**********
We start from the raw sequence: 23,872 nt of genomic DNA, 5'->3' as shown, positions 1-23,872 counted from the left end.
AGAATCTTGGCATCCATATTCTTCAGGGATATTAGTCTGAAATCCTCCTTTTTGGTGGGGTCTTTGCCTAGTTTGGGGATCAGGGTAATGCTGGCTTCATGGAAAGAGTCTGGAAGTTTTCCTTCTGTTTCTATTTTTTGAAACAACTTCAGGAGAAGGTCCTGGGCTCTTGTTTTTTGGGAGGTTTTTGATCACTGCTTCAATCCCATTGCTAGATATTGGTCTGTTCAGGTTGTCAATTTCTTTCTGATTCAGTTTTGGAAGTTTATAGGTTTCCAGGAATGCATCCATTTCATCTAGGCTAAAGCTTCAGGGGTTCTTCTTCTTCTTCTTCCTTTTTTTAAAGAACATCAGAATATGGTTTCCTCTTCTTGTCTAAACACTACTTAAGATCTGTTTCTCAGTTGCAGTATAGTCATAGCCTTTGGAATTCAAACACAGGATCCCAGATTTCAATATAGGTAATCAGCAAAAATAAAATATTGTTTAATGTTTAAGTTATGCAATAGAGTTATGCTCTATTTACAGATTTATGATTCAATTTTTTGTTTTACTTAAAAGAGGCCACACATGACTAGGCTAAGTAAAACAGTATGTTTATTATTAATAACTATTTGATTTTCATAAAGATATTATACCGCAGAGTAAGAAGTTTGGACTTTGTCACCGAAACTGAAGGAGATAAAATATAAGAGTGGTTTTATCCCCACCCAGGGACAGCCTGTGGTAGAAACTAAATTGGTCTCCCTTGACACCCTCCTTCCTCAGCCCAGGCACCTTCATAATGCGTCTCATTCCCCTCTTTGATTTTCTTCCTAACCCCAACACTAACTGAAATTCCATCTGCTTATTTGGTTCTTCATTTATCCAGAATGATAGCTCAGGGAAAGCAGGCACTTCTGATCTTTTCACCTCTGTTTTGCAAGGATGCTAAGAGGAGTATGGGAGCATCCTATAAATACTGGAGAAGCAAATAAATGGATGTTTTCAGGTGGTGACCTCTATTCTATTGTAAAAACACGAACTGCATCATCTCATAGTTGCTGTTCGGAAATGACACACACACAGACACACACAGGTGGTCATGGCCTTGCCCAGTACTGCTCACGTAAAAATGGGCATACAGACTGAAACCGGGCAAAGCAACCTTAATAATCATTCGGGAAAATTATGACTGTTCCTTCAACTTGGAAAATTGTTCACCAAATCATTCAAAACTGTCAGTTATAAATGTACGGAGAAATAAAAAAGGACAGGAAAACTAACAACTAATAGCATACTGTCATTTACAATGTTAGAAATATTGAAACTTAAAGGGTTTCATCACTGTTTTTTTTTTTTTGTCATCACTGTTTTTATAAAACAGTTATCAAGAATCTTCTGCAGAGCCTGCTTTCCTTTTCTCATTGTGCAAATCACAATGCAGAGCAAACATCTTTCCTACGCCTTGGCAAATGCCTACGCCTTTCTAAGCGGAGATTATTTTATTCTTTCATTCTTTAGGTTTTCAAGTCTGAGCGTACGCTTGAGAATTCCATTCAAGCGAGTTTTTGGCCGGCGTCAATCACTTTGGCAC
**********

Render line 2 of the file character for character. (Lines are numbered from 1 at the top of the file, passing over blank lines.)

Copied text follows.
AGAATCTTGGCATCCATATTCTTCAGGGATATTAGTCTGAAATCCTCCTTTTTGGTGGGGTCTTTGCCTAGTTTGGGGATCAGGGTAATGCTGGCTTCATGGAAAGAGTCTGGAAGTTTTCCTTCTGTTTCTATTTTTTGAAACAACTTCAGGAGAAGGTCCTGGGCTCTTGTTTTTTGGGAGGTTTTTGATCACTGCTTCAATCCCATTGCTAGATATTGGTCTGTTCAGGTTGTCAATTTCTTTCTGATTCAGTTTTGGAAGTTTATAGGTTTCCAGGAATGCATCCATTTCATCTAGGCTAAAGCTTCAGGGGTTCTTCTTCTTCTTCTTCCTTTTTTTAAAGAACATCAGAATATGGTTTCCTCTTCTTGTCTAAACACTACTTAAGATCTGTTTCTCAGTTGCAGTATAGTCATAGCCTTTGGAATTCAAACACAGGATCCCAGATTTCAATATAGGTAATCAGCAAAAATAAAATATTGTTTAATGTTTAAGTTATGCAATAGAGTTATGCTCTATTTACAGATTTATGATTCAATTTTTTGTTTTACTTAAAAGAGGCCACACATGACTAGGCTAAGTAAAACAGTATGTTTATTATTAATAACTATTTGATTTTCATAAAGATATTATACCGCAGAGTAAGAAGTTTGGACTTTGTCACCGAAACTGAAGGAGATAAAATATAAGAGTGGTTTTATCCCCACCCAGGGACAGCCTGTGGTAGAAACTAAATTGGTCTCCCTTGACACCCTCCTTCCTCAGCCCAGGCACCTTCATAATGCGTCTCATTCCCCTCTTTGATTTTCTTCCTAACCCCAACACTAACTGAAATTCCATCTGCTTATTTGGTTCTTCATTTATCCAGAATGATAGCTCAGGGAAAGCAGGCACTTCTGATCTTTTCACCTCTGTTTTGCAAGGATGCTAAGAGGAGTATGGGAGCATCCTATAAATACTGGAGAAGCAAATAAATGGATGTTTTCAGGTGGTGACCTCTATTCTATTGTAAAAACACGAACTGCATCATCTCATAGTTGCTGTTCGGAAATGACACACACACAGACACACACAGGTGGTCATGGCCTTGCCCAGTACTGCTCACGTAAAAATGGGCATACAGACTGAAACCGGGCAAAGCAACCTTAATAATCATTCGGGAAAATTATGACTGTTCCTTCAACTTGGAAAATTGTTCACCAAATCATTCAAAACTGTCAGTTATAAATGTACGGAGAAATAAAAAAGGACAGGAAAACTAACAACTAATAGCATACTGTCATTTACAATGTTAGAAATATTGAAACTTAAAGGGTTTCATCACTGTTTTTTTTTTTTTGTCATCACTGTTTTTATAAAACAGTTATCAAGAATCTTCTGCAGAGCCTGCTTTCCTTTTCTCATTGTGCAAATCACAATGCAGAGCAAACATCTTTCCTACGCCTTGGCAAATGCCTACGCCTTTCTAAGCGGAGATTATTTTATTCTTTCATTCTTTAGGTTTTCAAGTCTGAGCGTACGCTTGAGAATTCCATTCAAGCGAGTTTTTGGCCGGCGTCAATCACTTTGGCAC